Number plates have been an essential requirement for vehicles in the UK since 1903 and have undergone several changes over the century since, including the introduction of the green number plate in December 2020.
But green number plates have raised many questions including what they’re for, whether they’re mandatory and how to get them. We’ll answer all of these questions in this blog.
What Is a Green Number Plate for?
The colour green has been associated with nature and the environment for time immemorial and has been closely connected with ecological movements such as Greenpeace and climate activism for at least the last 50 years. So it’s no surprise that green has been added to certain number plates to indicate that a vehicle is 100% electric and produces no direct emissions.
Green number plates aren’t fully green as the colour of number plates in the UK is strictly white at the front and yellow at the rear of the vehicle, however, new electric vehicles (EVs) have a small green strip at the start of the number plate to indicate they are all-electric.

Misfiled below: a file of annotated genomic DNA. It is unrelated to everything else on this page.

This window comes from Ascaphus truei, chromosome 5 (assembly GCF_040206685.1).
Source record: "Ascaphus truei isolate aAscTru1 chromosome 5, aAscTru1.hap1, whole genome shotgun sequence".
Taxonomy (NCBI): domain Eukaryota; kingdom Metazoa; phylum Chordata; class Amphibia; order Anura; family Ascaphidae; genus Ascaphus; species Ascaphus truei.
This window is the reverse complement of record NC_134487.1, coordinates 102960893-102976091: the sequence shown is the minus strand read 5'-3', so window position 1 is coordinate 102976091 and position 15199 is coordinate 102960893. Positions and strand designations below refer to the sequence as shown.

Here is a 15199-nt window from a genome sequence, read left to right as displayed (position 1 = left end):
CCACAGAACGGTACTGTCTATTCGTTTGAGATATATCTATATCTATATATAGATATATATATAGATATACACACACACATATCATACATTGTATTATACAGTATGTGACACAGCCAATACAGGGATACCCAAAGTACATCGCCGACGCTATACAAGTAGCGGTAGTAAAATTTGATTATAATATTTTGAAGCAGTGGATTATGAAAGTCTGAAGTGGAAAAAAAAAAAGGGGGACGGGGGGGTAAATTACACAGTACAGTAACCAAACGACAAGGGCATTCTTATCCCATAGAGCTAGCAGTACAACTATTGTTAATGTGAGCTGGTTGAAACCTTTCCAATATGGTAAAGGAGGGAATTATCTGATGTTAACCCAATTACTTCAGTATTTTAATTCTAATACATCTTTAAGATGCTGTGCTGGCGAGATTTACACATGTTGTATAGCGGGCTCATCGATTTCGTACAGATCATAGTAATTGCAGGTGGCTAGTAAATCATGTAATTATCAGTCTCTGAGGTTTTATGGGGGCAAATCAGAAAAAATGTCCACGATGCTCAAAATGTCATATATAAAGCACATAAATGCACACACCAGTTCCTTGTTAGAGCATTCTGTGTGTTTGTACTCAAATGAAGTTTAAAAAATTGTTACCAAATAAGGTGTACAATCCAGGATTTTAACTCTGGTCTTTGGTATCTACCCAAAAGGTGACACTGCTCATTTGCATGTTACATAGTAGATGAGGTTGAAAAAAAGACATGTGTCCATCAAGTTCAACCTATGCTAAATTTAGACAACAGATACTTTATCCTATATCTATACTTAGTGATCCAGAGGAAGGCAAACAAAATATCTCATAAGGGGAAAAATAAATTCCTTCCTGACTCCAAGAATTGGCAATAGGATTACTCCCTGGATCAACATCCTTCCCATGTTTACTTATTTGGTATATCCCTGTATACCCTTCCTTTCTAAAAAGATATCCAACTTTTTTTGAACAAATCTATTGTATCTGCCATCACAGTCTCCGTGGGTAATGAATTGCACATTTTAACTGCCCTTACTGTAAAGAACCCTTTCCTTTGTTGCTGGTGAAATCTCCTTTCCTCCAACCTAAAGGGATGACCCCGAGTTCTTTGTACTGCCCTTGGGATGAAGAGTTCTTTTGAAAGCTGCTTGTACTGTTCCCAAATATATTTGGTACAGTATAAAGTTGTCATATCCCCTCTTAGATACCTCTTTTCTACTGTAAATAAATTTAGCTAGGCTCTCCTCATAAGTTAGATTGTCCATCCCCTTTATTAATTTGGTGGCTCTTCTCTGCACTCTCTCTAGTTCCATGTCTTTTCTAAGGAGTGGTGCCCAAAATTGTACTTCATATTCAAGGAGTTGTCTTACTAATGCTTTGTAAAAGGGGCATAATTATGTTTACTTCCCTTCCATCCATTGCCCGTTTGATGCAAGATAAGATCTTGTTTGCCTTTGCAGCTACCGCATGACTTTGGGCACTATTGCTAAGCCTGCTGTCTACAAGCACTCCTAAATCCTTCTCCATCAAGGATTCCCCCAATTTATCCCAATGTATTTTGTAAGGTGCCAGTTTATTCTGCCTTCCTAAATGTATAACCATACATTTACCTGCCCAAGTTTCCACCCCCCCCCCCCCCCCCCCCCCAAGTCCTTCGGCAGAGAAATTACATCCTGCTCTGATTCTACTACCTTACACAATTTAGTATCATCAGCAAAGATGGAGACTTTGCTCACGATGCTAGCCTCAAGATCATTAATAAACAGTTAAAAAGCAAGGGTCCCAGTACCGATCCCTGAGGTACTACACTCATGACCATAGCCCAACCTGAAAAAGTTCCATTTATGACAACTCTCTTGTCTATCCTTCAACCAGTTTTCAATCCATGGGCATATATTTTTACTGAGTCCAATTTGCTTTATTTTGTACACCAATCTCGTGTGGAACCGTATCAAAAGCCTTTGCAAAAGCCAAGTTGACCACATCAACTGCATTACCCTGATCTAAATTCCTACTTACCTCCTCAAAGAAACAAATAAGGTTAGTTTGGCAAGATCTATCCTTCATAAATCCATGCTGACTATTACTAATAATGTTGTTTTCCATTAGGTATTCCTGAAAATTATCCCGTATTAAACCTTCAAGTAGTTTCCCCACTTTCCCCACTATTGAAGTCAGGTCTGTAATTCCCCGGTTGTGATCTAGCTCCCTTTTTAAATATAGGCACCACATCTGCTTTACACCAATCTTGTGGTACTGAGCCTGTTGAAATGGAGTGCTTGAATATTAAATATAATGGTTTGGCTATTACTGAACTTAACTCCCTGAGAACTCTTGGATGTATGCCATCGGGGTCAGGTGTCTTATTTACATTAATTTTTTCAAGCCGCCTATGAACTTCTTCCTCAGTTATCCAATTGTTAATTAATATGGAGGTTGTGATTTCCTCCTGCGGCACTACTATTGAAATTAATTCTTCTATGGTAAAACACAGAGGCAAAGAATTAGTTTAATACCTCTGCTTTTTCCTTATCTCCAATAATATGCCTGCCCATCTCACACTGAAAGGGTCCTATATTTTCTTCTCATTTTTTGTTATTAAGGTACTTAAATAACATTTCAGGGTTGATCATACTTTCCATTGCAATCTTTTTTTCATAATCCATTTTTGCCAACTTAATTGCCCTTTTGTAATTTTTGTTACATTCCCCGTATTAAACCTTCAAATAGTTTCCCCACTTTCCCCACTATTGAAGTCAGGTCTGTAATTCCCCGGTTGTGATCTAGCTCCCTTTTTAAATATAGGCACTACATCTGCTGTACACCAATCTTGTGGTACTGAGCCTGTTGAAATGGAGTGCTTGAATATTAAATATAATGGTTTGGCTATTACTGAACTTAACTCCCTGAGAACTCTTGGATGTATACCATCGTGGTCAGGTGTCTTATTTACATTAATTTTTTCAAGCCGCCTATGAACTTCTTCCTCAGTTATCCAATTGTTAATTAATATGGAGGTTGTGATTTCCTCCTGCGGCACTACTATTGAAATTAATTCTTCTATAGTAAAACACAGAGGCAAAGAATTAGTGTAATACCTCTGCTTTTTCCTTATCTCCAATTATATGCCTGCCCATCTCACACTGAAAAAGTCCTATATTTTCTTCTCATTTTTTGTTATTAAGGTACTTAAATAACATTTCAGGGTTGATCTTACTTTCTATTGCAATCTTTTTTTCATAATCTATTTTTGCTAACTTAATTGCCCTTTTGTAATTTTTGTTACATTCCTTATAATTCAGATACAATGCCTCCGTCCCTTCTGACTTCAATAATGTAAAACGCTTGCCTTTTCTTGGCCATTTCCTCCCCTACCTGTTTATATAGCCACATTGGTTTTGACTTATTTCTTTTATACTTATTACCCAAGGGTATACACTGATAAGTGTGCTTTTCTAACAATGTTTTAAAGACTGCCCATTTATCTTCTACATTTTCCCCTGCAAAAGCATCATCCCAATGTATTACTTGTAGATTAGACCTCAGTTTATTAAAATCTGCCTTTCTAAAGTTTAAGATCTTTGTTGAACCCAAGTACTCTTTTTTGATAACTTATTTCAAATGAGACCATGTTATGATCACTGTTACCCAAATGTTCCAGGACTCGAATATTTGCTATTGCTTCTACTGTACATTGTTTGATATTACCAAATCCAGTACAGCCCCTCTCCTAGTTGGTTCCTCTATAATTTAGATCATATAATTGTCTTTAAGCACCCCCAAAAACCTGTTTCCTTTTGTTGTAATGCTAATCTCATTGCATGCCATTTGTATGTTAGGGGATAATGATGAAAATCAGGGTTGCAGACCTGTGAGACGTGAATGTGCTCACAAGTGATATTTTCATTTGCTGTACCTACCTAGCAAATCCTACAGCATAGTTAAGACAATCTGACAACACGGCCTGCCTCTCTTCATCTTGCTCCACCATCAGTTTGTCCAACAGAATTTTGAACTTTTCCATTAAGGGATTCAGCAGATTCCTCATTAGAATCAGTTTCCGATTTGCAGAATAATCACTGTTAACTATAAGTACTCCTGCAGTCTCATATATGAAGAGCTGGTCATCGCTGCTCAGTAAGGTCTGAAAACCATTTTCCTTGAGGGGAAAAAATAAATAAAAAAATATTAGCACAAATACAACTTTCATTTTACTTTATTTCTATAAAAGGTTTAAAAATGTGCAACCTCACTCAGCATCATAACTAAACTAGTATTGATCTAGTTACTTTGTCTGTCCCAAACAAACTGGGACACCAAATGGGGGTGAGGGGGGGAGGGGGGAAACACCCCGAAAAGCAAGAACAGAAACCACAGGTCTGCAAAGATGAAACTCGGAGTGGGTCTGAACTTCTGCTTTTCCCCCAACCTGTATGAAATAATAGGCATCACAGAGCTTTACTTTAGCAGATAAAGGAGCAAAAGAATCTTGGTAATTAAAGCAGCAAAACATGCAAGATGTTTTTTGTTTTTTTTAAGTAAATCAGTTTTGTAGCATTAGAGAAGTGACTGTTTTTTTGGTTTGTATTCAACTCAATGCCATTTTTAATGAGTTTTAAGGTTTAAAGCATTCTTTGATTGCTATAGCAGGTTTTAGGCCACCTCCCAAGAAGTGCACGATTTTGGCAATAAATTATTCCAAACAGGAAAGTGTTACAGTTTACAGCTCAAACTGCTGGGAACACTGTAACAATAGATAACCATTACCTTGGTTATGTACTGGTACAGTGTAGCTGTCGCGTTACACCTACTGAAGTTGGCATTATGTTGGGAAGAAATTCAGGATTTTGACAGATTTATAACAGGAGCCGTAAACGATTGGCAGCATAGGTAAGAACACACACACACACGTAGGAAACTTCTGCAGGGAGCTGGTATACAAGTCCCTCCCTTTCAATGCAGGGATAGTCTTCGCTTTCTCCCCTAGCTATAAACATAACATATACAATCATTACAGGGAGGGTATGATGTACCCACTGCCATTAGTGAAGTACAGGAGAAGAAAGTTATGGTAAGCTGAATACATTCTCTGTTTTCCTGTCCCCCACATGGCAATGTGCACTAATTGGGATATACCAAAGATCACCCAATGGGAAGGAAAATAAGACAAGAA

The green number plate was introduced by the Transport Ministry at the end of 2020 in an effort to raise awareness of electric cars to other road users and promote them, as the government plans to prohibit sales of new petrol and diesel cars by 2035. This move is to help reduce emissions that are contributing to climate change as well as reduce certain cardiovascular and respiratory illnesses in the UK.
Supposedly, green number plates were also intended to make it easier to introduce incentives to drivers of electric vehicles, however, what these are and when they might come into effect are yet to be discussed in any detail.
Do All New Electric Cars Have Green Number Plates?